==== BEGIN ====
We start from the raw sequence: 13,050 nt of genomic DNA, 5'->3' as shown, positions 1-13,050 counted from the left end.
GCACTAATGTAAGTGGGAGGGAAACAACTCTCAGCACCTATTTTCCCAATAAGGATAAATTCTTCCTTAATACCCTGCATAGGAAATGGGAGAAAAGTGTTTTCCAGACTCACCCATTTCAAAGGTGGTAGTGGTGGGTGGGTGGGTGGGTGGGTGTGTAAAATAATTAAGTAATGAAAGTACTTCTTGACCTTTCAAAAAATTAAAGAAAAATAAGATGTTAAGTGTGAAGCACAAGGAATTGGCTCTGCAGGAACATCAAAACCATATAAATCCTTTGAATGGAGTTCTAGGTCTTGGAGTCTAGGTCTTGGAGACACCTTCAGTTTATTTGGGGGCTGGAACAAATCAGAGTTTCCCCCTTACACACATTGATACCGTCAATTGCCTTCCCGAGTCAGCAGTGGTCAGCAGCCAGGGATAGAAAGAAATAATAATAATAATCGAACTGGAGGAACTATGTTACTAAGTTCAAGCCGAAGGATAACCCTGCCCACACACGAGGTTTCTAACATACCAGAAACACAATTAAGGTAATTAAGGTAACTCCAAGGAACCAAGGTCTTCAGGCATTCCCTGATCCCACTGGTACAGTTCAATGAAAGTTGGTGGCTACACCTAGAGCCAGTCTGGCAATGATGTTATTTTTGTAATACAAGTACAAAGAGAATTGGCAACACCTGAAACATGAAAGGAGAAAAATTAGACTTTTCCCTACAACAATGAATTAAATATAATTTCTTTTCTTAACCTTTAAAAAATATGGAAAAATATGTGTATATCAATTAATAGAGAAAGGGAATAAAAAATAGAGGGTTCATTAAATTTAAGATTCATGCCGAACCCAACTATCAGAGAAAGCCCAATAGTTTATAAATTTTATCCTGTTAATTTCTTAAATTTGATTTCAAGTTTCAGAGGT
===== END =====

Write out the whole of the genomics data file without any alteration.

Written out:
We start from the raw sequence: 13,050 nt of genomic DNA, 5'->3' as shown, positions 1-13,050 counted from the left end.
GCACTAATGTAAGTGGGAGGGAAACAACTCTCAGCACCTATTTTCCCAATAAGGATAAATTCTTCCTTAATACCCTGCATAGGAAATGGGAGAAAAGTGTTTTCCAGACTCACCCATTTCAAAGGTGGTAGTGGTGGGTGGGTGGGTGGGTGGGTGTGTAAAATAATTAAGTAATGAAAGTACTTCTTGACCTTTCAAAAAATTAAAGAAAAATAAGATGTTAAGTGTGAAGCACAAGGAATTGGCTCTGCAGGAACATCAAAACCATATAAATCCTTTGAATGGAGTTCTAGGTCTTGGAGTCTAGGTCTTGGAGACACCTTCAGTTTATTTGGGGGCTGGAACAAATCAGAGTTTCCCCCTTACACACATTGATACCGTCAATTGCCTTCCCGAGTCAGCAGTGGTCAGCAGCCAGGGATAGAAAGAAATAATAATAATAATCGAACTGGAGGAACTATGTTACTAAGTTCAAGCCGAAGGATAACCCTGCCCACACACGAGGTTTCTAACATACCAGAAACACAATTAAGGTAATTAAGGTAACTCCAAGGAACCAAGGTCTTCAGGCATTCCCTGATCCCACTGGTACAGTTCAATGAAAGTTGGTGGCTACACCTAGAGCCAGTCTGGCAATGATGTTATTTTTGTAATACAAGTACAAAGAGAATTGGCAACACCTGAAACATGAAAGGAGAAAAATTAGACTTTTCCCTACAACAATGAATTAAATATAATTTCTTTTCTTAACCTTTAAAAAATATGGAAAAATATGTGTATATCAATTAATAGAGAAAGGGAATAAAAAATAGAGGGTTCATTAAATTTAAGATTCATGCCGAACCCAACTATCAGAGAAAGCCCAATAGTTTATAAATTTTATCCTGTTAATTTCTTAAATTTGATTTCAAGTTTCAGAGGT